Thursday, May 6, 2010

How To Keep Children's Minds Sharp During Summer

(StatePoint)  School may be out for summer, but that doesn't mean your children should take a vacation from using their brains.

Kids need to keep their minds sharp or risk what is known as summer learning loss -- the erosion of academic skills gained during the school year. According to several studies, children lose the equivalent of one to three months of reading and math classes if they stop using these skills over the summer.

"That old refrain about no more pencils and no more books shouldn't hold true if you want your children to stay mentally active and keep up with their peers," says Susan Bolotin, editor-in-chief of Workman Publishing, publisher of the "Brain Quest" educational card game series. 

"The best way to maintain academic skills is to make reading and math fun through enjoyable activities," she points out.

Here are some ways to avoid the dreaded summer slide:

* Let Kids Run Wild -- In the Library: Take your child to get a library card and make regular trips to check out books. Let kids pick anything they want, so long as it's age-appropriate. Experts say reading four or five books over a summer will maintain reading skills. Just make sure book selections are challenging enough.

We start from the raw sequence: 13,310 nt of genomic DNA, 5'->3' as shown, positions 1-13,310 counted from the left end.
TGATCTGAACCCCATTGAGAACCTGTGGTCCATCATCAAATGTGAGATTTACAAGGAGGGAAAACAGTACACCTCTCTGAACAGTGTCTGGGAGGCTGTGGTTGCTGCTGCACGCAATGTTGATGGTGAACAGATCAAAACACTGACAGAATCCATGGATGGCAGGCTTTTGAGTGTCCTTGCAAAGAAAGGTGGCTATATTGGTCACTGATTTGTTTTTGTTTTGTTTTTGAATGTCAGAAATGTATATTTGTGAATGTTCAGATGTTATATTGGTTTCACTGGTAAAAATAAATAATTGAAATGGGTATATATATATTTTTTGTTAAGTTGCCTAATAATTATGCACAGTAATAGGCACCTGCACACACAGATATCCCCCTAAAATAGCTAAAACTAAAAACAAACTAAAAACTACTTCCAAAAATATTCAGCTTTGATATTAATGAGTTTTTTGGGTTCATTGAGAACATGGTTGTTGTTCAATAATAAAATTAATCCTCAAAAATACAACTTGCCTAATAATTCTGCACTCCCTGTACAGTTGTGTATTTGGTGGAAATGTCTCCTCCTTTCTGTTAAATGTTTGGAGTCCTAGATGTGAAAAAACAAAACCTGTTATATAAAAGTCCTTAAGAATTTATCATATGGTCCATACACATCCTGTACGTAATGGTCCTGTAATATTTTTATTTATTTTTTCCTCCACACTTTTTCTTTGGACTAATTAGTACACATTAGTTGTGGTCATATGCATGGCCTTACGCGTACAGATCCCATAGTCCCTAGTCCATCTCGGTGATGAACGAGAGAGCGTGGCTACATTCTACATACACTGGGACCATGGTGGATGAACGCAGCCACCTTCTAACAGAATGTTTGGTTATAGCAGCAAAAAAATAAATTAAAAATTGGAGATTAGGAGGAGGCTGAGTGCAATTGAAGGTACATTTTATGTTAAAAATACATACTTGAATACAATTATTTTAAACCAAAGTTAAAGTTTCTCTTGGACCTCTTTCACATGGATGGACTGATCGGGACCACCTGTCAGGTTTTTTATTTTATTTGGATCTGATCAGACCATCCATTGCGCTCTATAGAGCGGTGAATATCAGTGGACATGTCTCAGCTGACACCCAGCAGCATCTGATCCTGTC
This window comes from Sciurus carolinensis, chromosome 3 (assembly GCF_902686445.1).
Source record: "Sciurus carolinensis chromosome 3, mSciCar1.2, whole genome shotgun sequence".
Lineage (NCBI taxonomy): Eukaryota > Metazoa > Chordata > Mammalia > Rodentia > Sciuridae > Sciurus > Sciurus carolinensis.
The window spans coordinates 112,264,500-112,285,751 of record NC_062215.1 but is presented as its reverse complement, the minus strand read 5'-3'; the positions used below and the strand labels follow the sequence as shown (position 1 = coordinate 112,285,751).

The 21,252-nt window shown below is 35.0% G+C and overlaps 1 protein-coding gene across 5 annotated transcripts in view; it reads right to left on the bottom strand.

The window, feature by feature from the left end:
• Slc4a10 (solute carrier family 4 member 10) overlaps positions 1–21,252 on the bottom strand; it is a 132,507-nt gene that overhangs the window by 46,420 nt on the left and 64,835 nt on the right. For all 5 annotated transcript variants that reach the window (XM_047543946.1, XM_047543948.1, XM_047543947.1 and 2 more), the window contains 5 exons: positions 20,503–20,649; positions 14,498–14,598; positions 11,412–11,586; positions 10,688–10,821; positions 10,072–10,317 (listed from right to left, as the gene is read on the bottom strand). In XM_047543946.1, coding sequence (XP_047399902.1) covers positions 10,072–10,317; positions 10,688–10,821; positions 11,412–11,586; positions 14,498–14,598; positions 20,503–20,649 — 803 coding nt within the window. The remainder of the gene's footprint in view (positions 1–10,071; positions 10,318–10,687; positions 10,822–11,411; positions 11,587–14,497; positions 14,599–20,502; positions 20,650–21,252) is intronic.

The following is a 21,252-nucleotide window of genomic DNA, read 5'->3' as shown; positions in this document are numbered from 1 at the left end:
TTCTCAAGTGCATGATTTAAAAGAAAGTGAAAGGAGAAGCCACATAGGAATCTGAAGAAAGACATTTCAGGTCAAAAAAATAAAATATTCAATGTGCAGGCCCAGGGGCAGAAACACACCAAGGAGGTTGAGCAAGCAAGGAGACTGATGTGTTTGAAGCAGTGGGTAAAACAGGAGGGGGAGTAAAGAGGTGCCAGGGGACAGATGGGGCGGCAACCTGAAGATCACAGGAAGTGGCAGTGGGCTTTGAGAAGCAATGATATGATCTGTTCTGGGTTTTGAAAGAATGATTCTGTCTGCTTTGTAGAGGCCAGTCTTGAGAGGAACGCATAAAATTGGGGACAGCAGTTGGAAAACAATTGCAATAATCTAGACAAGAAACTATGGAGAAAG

As a special treat, let your child choose a book or two from the bookstore to keep permanently. Any topic works, so long as the books get finished!

* Use Educational Games and Workbooks: Play together at home using educational reading and math games and workbooks that reinforce skills learned at school. Mix things up to keep kids interested.

You should also include younger pre-school children, so they don't feel left out. Try playing with re-usable card games, such as "Brain Quest Write & Erase" sets. Geared to give little ones a leg up on writing, reading and using numbers, these new educational games prepare kids for kindergarten by focusing on the alphabet, numbers, phonics, shapes and colors.

* Take Learning Adventures: Take excursions to museums, national parks, zoos or aquariums. Try a hike focusing on birds, plants or any special theme. Read about this theme in advance, so your child will connect real life to reading. Or take the family to a concert -- it doesn't matter the type of music, as long as everybody enjoys it.

* Make Car Trips Educational: Turn family car rides into learning time. Play games counting animals, cars or buildings, or matching shapes or colors that go by. And bring along educational toys or games, such as crossword puzzles or a "Brain Quest For The Car" trivia deck, which focuses on America and its people, geography, nature and history.

* Encourage Personal Interests: Have your child keep a journal or start a collection -- be it stamps, seashells, baseball cards or anything else. Collecting involves counting and reading, allowing children to connect the real world to educational skills.

For more educational games and activities, visit brainquest.com.

"The summer is great for getting kids to learn in relaxing settings, using approaches that seem more like playing than learning," says Bolotin.

By making summer learning fun, your kids can be ahead of the curve when its time for school.


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